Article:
LZ Granderson says working for money is a job, not volunteerism
LZ: Second bill requires drug testing, even though few recipients abuse drugs
LZ: Creative ways exist to earn aid that don't exploit or demonize poor people
Editor’s Note: LZ Granderson is a CNN contributor who writes a weekly column for CNN.com. The former Hechinger Institute fellow has had his commentary recognized by the Online News Association, the National Association of Black Journalists and the National Lesbian and Gay Journalists Association. He is also a senior writer for ESPN. Follow him on Twitter @locs_n_laughs.
If volunteer work is a requirement, is it really volunteer?
Of course not.
But that didn’t stop Michigan state Sen. Joe Hune from writing a bill that would require certain welfare recipients to do community service in order to receive public assistance.
“The whole intention is to make certain folks have some skin in the game, and I don’t feel that there’s any problem with making folks go out and do some kind of community service in order to receive their cash assistance,” Hune said.
Now as a former welfare recipient, I don’t have a problem with expecting people to work to earn money. But where I come from we call that a job, not volunteerism. Hunes’ bill bastardizes the word while positioning those who challenge it as pro-moocher.
It’s a political parlor trick designed to fire up the kind of voters who saw nothing wrong with Mitt Romney’s infamous statement that 47% of Americans are basically freeloaders.
And it reeks of the Reagan Republican worldview that characterizes welfare recipients as parasites or inner-city welfare queens who vote Democratic – even though seven of the 10 states the U.S. Department of Agriculture reports rely the most on food stamps have Republican governors.
The same misdirection applies to the sister bill Hune wrote, which requires drug testing.
Reports such as the National Survey of Drug Use and Health suggest drug abuse among welfare recipients is hardly widespread. Many states have tried drug testing for welfare recipients with practically nobody testing positive. In Arizona, for example, in 2012, after three years and 87,000 screenings, one person had failed a drug test. Utah’s drug screening program spent $30,000 on testing and only 2.5% of recipients turned out positive for illicit drugs. Florida’s program had the same results.
In all cases, the testing – which assumes all welfare recipients are druggies – cost much more than the savings in welfare payments.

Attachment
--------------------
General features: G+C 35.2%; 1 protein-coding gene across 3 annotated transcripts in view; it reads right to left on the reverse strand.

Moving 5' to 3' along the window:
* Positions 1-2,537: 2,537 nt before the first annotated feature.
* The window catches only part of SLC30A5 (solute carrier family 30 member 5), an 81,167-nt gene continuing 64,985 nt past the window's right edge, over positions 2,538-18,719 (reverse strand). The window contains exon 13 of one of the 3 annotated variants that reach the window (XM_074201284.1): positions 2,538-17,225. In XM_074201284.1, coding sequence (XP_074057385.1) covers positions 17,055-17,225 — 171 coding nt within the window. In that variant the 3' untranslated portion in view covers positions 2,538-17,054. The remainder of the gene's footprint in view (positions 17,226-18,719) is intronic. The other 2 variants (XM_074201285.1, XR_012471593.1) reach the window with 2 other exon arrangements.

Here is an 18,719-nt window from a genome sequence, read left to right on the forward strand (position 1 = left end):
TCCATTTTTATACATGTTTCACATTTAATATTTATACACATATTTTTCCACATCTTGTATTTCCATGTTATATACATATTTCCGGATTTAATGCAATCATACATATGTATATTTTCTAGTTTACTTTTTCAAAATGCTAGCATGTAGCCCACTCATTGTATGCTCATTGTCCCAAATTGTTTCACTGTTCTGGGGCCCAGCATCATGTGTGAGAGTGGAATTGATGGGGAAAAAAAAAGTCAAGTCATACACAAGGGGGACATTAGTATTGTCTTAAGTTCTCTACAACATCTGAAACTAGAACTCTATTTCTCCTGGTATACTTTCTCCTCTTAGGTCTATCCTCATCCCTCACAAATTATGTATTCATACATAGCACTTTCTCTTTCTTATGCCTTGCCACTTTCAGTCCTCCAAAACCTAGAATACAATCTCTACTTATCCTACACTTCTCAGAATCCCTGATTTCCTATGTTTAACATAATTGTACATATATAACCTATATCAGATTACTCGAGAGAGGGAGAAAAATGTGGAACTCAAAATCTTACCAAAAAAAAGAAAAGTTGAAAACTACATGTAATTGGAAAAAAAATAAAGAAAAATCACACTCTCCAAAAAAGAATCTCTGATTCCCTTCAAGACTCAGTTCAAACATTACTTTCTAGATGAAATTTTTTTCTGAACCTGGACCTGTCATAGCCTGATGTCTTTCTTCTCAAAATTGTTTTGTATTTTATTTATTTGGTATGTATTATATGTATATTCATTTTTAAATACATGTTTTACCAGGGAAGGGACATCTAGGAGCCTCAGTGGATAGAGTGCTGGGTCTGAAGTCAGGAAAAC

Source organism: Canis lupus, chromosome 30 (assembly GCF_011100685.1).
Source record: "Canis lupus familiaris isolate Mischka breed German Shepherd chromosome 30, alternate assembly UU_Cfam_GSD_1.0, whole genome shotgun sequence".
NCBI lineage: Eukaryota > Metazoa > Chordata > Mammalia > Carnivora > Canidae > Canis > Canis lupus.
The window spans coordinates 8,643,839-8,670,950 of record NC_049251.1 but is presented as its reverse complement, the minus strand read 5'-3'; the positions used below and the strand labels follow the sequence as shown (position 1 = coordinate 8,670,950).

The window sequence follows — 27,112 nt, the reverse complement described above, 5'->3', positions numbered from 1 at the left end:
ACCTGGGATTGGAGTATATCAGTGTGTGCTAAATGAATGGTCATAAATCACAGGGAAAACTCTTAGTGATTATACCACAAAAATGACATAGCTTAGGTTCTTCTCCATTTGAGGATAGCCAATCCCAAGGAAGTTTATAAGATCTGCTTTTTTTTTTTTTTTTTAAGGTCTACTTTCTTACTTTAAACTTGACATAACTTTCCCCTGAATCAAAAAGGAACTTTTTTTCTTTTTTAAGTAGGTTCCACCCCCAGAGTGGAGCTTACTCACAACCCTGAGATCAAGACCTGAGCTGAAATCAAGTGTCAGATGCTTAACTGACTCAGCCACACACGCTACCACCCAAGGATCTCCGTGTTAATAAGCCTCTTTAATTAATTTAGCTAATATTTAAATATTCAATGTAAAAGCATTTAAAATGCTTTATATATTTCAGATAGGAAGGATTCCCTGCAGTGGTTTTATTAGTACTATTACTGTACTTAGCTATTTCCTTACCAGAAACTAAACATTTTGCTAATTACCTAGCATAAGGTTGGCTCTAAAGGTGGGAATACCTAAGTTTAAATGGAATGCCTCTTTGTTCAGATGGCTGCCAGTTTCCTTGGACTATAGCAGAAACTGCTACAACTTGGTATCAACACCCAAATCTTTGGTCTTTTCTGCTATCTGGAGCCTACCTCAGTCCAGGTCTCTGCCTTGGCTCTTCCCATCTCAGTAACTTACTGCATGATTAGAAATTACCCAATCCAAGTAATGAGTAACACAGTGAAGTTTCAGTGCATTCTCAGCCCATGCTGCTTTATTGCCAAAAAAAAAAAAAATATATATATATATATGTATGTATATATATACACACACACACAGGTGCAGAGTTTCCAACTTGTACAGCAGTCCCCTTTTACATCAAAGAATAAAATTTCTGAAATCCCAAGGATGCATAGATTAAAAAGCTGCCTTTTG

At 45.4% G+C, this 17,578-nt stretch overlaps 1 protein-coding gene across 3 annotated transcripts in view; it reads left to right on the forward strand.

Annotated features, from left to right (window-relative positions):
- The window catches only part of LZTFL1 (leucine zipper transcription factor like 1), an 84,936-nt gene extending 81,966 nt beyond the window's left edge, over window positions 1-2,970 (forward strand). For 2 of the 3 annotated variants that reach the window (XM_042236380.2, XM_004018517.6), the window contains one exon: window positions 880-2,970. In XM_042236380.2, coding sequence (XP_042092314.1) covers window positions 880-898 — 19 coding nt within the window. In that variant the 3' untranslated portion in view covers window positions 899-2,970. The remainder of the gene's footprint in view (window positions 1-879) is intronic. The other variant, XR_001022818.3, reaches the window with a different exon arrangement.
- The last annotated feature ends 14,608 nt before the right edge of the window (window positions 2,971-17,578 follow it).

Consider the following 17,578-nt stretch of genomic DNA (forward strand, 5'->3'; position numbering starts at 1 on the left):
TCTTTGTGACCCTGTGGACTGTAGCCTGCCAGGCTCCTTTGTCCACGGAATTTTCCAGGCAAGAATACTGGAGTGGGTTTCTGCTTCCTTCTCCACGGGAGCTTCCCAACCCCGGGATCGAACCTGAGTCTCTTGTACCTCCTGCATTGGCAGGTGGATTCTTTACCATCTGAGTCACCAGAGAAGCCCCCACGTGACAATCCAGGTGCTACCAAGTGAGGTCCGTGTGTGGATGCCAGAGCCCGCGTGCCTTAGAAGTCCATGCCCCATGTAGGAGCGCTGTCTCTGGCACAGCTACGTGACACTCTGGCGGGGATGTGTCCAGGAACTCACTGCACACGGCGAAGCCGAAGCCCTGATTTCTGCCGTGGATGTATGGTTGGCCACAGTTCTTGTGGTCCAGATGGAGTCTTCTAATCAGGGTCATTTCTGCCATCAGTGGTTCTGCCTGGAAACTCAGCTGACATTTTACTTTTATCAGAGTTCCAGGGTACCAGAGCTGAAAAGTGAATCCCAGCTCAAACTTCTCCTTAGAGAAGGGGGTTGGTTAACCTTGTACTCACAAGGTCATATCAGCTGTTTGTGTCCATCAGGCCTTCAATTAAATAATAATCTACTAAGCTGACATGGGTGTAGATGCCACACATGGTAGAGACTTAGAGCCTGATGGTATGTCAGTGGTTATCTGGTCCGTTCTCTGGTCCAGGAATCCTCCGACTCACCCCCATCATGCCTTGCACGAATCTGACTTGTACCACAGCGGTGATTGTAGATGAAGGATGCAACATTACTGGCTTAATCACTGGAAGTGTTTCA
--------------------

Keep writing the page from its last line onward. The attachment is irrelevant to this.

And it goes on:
And the United States Department of Agriculture found fraud – selling food stamps illegally – accounts for a little more than 1% of all food stamp spending nationally.
But that doesn’t matter.
Arguing against testing makes it appear as if you’re pro-illicit drug use.
Are there people who abuse the system?
Yes. And growing up I saw them around me. As Paul Ryan once suggested, the safety net can become “a hammock that lulls able-bodied people into lives of dependency and complacency.”
But it was my experience that people who were working but couldn’t make ends meet far outnumbered the abusers. This is what happens when inflation outpaces wage growth for the better part of 40 years. The richest 20% of working families took home nearly half – 48% -- of the income in 2011. The bottom 20% only took in 5%. These are the sort of details these faux fiscal hawks rarely, if ever, bring up.
Which makes today’s demonization and humiliation of poor people even more unethical than when Reagan did it.
This characterization of poor people as lazy drug abusers is often cast in the narrative of Democrats representing urban areas with large minority populations fighting Republicans from predominantly white regions. It’s impossible to ignore a racial component here that neither party should foster.
There are ways to put people in a position to earn the aid they receive without trying to rebrand exploitation as volunteerism.
For example, establish a program similar to the work-study on college campuses, in which qualified people could have access to jobs designated specifically for them.
Transportation for America reported that more than 13% of Michigan bridges are considered structurally deficient, nearly 40% of the roads are in poor or mediocre condition and 161 dams have been classified as “high hazard.” There is work the state needs done, and not all of it requires a degree in civil engineering.
More important, polls indicate Michigan voters at least are willing to support a tax increase to address some of the state’s infrastructure needs. If politicians are committed to helping people who are struggling financially but want to discourage sloth, there are creative ways to do that without demonizing the folks who are struggling.
But let’s not pretend that work in exchange for money is anything other than a employer-employee relationship. To do otherwise is dehumanizing.
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The opinions expressed in this commentary are solely those of LZ Granderson.